Communications and lack there of has be a consistent problem during the last two years of NHS reform. The Department of Health hasn’t been able to find a lead spokesperson to outline in easy to understand language the huge challenge of changing the way the NHS operates. And there has been a lack of understanding from all parts of government and the NHS (bar the NHS Confederation in the last few months, in my opinion) of the need to take time to build up the case for change with the public, NHS staff and the media.
Andrew Lansley’s approach to the reforms helped propagate these issues, so will Jeremy Hunt help reverse some of the communication problems?
The consensus seems to be that Hunt as the better, smoother communicator is able to reverse the comms problems but has no understanding of the thing he is now trying to communicate. As Paul Corrigan rather politically put it on his blog:
“The appointment of the new secretary of state for health is a move away from someone who had a single idea about a policy to reform the NHS but could not communicate it (Andrew Lansley), to one that has no idea about NHS policy but communicates that very well – Jeremy Hunt.”
His implementation record during the Olympics and Paralympics is being flagged as proof of his abilities. Let us not forget however with the NHS we’re talking about the largest employer in Europe with 1 million+ staff spread over 400+ organisations all holding onto their slice of roughly £105bn of funding as the turbulent seas of reform buffet them from job matching to redundancy to opportunity and back again. Two, two week sporting events pale in comparison; as do the number of acronyms.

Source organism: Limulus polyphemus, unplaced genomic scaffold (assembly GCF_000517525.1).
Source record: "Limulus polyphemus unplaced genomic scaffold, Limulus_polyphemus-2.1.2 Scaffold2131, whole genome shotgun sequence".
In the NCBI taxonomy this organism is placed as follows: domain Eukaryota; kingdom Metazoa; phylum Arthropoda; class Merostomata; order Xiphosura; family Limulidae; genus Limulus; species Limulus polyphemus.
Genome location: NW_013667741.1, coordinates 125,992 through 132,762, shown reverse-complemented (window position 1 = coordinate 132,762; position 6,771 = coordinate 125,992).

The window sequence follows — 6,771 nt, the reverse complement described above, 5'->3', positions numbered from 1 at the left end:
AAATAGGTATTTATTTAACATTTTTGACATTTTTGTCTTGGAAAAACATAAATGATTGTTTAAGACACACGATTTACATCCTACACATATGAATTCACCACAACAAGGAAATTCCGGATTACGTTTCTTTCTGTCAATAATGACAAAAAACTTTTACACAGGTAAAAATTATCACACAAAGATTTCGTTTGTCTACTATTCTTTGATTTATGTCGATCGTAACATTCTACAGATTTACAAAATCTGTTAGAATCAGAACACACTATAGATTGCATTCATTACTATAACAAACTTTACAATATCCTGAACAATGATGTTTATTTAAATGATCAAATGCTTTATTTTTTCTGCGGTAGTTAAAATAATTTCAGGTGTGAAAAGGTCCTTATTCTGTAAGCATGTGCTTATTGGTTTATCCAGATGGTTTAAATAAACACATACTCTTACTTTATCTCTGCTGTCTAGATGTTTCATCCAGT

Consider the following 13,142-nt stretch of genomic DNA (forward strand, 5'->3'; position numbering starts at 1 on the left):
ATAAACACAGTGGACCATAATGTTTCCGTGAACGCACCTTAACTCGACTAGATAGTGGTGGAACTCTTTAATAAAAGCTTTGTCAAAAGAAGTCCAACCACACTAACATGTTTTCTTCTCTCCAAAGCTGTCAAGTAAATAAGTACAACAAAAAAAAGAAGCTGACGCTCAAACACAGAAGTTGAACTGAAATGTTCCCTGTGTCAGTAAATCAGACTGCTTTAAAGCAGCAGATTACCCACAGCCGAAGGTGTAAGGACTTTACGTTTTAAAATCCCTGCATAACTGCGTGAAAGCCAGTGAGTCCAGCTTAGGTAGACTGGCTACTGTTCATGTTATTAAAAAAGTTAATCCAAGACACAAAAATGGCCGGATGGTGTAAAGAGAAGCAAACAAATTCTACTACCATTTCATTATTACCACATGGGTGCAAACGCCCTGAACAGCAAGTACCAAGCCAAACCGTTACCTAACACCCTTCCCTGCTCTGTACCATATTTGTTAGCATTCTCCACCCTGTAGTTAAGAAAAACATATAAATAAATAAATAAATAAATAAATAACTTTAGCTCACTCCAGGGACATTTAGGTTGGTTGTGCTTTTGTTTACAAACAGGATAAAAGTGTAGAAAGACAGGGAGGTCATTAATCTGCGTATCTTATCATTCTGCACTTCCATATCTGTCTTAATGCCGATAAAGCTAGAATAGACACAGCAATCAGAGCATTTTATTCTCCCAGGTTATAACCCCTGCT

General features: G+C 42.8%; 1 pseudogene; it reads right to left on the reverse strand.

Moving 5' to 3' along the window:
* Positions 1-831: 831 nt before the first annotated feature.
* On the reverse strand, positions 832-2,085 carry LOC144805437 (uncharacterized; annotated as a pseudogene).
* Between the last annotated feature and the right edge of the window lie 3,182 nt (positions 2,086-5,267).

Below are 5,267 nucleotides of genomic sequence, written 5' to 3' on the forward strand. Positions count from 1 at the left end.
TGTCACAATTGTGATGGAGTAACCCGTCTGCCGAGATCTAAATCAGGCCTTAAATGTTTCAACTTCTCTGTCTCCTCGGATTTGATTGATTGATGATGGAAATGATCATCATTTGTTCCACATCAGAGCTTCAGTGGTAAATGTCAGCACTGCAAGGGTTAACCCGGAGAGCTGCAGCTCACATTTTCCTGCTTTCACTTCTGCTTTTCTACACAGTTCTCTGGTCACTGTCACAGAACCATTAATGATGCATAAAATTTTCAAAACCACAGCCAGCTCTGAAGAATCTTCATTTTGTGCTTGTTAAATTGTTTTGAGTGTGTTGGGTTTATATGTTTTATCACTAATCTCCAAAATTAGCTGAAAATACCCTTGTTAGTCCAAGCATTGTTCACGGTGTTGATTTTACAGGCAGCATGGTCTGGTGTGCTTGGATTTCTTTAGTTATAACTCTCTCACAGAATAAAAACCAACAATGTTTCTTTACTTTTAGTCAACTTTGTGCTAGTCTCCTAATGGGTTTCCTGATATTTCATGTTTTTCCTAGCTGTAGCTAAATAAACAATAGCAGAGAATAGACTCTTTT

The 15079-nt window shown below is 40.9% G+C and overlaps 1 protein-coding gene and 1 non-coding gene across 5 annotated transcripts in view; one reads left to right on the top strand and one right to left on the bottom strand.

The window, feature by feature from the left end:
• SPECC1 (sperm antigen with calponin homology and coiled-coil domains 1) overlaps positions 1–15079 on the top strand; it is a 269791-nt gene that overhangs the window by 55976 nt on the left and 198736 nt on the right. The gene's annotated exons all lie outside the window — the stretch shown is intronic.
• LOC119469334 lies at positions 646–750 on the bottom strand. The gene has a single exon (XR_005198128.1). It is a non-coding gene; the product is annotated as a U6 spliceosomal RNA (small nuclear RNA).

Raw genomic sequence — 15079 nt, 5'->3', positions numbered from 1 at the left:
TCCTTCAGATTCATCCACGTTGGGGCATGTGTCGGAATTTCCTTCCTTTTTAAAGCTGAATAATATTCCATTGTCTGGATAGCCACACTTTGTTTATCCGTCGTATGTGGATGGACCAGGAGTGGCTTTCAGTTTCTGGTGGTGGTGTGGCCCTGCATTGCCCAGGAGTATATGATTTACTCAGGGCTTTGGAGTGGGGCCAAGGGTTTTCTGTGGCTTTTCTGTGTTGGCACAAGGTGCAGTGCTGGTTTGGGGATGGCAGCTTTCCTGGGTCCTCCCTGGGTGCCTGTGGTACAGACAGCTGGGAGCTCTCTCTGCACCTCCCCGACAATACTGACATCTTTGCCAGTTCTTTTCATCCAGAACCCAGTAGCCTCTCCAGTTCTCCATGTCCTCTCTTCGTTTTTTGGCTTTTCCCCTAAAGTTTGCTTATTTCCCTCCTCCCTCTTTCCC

|Olympic and Paralympic acronyms||NHS acronyms|
|ORN, PRN, LOCOG||CCG, CSU, PCT, HEE, PHE, AHSN, FT, QuOF, QIPP and on and on…|
Digitally speaking Hunt has a Twitter account, something Lansley wisely opted out off, and has just witnessed digital comms at its most persuasive and pervasive during the Olympics; the first social games. Will this help him see the full suite of digital communucations as one way of the DH and NHS leadership building trust with NHS staff and the public? Hopefully so.
However, if the government wants health to quieten down then I doubt digital will get the step up I’d like it to.
As a stab in the dark, if I was in his position I would go with something along the lines of:
“We’ve all be dumped with this set of reforms. We must now enact the law. I want to work with you all to ensure we make these reforms as good for patients and the general public as possible.
I will take the next four weeks to understand my brief in depth and hear your thoughts on how we can get the best of these reforms. Please write to me or leave a comment at [link].”
Perhaps that is a naive view of political life, but I know that would resonate with my NHS colleagues more so that any of Lansley’s communications ever did.
Hunt has two years or less to implement the reforms before the election. He can either do it with or without communications. But only one of them has the potential to deliver a committed and supported change for the good of our nation’s health.